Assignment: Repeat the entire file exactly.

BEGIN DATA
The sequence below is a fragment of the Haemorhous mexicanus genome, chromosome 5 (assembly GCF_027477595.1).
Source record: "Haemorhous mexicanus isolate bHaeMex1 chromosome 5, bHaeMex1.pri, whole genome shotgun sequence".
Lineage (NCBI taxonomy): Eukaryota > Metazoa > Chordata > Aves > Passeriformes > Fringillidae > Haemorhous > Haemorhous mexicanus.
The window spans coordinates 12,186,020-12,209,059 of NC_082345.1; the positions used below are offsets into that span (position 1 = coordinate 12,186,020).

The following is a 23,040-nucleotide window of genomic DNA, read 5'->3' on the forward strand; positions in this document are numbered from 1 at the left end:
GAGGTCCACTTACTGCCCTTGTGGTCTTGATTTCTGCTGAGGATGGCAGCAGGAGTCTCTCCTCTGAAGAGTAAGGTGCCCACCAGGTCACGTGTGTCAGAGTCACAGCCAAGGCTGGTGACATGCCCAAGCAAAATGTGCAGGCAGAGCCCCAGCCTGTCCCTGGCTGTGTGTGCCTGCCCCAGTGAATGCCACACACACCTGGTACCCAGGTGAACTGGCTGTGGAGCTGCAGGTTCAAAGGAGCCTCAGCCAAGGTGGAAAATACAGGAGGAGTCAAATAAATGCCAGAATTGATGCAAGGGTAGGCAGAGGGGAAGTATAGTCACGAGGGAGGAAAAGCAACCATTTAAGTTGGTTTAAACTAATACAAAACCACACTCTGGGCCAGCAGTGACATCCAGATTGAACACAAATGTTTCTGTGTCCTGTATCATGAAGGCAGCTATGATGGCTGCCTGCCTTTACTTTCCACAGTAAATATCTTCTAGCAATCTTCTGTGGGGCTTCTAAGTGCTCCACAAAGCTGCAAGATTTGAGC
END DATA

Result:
The sequence below is a fragment of the Haemorhous mexicanus genome, chromosome 5 (assembly GCF_027477595.1).
Source record: "Haemorhous mexicanus isolate bHaeMex1 chromosome 5, bHaeMex1.pri, whole genome shotgun sequence".
Lineage (NCBI taxonomy): Eukaryota > Metazoa > Chordata > Aves > Passeriformes > Fringillidae > Haemorhous > Haemorhous mexicanus.
The window spans coordinates 12,186,020-12,209,059 of NC_082345.1; the positions used below are offsets into that span (position 1 = coordinate 12,186,020).

The following is a 23,040-nucleotide window of genomic DNA, read 5'->3' on the forward strand; positions in this document are numbered from 1 at the left end:
GAGGTCCACTTACTGCCCTTGTGGTCTTGATTTCTGCTGAGGATGGCAGCAGGAGTCTCTCCTCTGAAGAGTAAGGTGCCCACCAGGTCACGTGTGTCAGAGTCACAGCCAAGGCTGGTGACATGCCCAAGCAAAATGTGCAGGCAGAGCCCCAGCCTGTCCCTGGCTGTGTGTGCCTGCCCCAGTGAATGCCACACACACCTGGTACCCAGGTGAACTGGCTGTGGAGCTGCAGGTTCAAAGGAGCCTCAGCCAAGGTGGAAAATACAGGAGGAGTCAAATAAATGCCAGAATTGATGCAAGGGTAGGCAGAGGGGAAGTATAGTCACGAGGGAGGAAAAGCAACCATTTAAGTTGGTTTAAACTAATACAAAACCACACTCTGGGCCAGCAGTGACATCCAGATTGAACACAAATGTTTCTGTGTCCTGTATCATGAAGGCAGCTATGATGGCTGCCTGCCTTTACTTTCCACAGTAAATATCTTCTAGCAATCTTCTGTGGGGCTTCTAAGTGCTCCACAAAGCTGCAAGATTTGAGC